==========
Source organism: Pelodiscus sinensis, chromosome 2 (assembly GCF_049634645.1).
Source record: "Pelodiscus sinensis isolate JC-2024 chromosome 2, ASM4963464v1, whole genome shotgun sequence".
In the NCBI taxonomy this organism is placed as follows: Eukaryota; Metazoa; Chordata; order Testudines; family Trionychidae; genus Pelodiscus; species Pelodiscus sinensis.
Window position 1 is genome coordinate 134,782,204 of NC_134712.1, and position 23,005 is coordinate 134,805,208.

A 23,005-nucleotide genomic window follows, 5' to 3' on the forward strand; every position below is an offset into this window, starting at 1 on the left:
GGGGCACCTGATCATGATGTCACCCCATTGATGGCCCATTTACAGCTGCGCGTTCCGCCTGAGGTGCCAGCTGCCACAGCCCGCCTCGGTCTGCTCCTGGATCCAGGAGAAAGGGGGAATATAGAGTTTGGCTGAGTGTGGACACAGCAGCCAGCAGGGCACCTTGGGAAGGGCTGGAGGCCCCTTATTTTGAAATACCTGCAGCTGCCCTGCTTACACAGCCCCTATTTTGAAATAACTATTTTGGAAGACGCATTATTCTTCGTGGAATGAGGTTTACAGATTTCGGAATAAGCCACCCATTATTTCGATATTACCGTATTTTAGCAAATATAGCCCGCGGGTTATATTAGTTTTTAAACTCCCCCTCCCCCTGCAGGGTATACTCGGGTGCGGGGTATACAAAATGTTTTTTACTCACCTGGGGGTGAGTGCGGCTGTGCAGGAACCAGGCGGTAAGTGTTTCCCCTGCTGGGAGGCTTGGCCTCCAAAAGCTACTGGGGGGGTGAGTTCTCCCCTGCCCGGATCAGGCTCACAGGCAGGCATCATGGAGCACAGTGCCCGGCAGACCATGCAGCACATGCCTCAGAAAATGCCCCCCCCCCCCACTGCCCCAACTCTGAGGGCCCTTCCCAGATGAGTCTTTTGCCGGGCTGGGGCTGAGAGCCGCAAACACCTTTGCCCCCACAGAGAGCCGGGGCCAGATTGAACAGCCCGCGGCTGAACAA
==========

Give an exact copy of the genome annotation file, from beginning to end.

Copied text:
Source organism: Pelodiscus sinensis, chromosome 2 (assembly GCF_049634645.1).
Source record: "Pelodiscus sinensis isolate JC-2024 chromosome 2, ASM4963464v1, whole genome shotgun sequence".
In the NCBI taxonomy this organism is placed as follows: Eukaryota; Metazoa; Chordata; order Testudines; family Trionychidae; genus Pelodiscus; species Pelodiscus sinensis.
Window position 1 is genome coordinate 134,782,204 of NC_134712.1, and position 23,005 is coordinate 134,805,208.

A 23,005-nucleotide genomic window follows, 5' to 3' on the forward strand; every position below is an offset into this window, starting at 1 on the left:
GGGGCACCTGATCATGATGTCACCCCATTGATGGCCCATTTACAGCTGCGCGTTCCGCCTGAGGTGCCAGCTGCCACAGCCCGCCTCGGTCTGCTCCTGGATCCAGGAGAAAGGGGGAATATAGAGTTTGGCTGAGTGTGGACACAGCAGCCAGCAGGGCACCTTGGGAAGGGCTGGAGGCCCCTTATTTTGAAATACCTGCAGCTGCCCTGCTTACACAGCCCCTATTTTGAAATAACTATTTTGGAAGACGCATTATTCTTCGTGGAATGAGGTTTACAGATTTCGGAATAAGCCACCCATTATTTCGATATTACCGTATTTTAGCAAATATAGCCCGCGGGTTATATTAGTTTTTAAACTCCCCCTCCCCCTGCAGGGTATACTCGGGTGCGGGGTATACAAAATGTTTTTTACTCACCTGGGGGTGAGTGCGGCTGTGCAGGAACCAGGCGGTAAGTGTTTCCCCTGCTGGGAGGCTTGGCCTCCAAAAGCTACTGGGGGGGTGAGTTCTCCCCTGCCCGGATCAGGCTCACAGGCAGGCATCATGGAGCACAGTGCCCGGCAGACCATGCAGCACATGCCTCAGAAAATGCCCCCCCCCCCCACTGCCCCAACTCTGAGGGCCCTTCCCAGATGAGTCTTTTGCCGGGCTGGGGCTGAGAGCCGCAAACACCTTTGCCCCCACAGAGAGCCGGGGCCAGATTGAACAGCCCGCGGCTGAACAA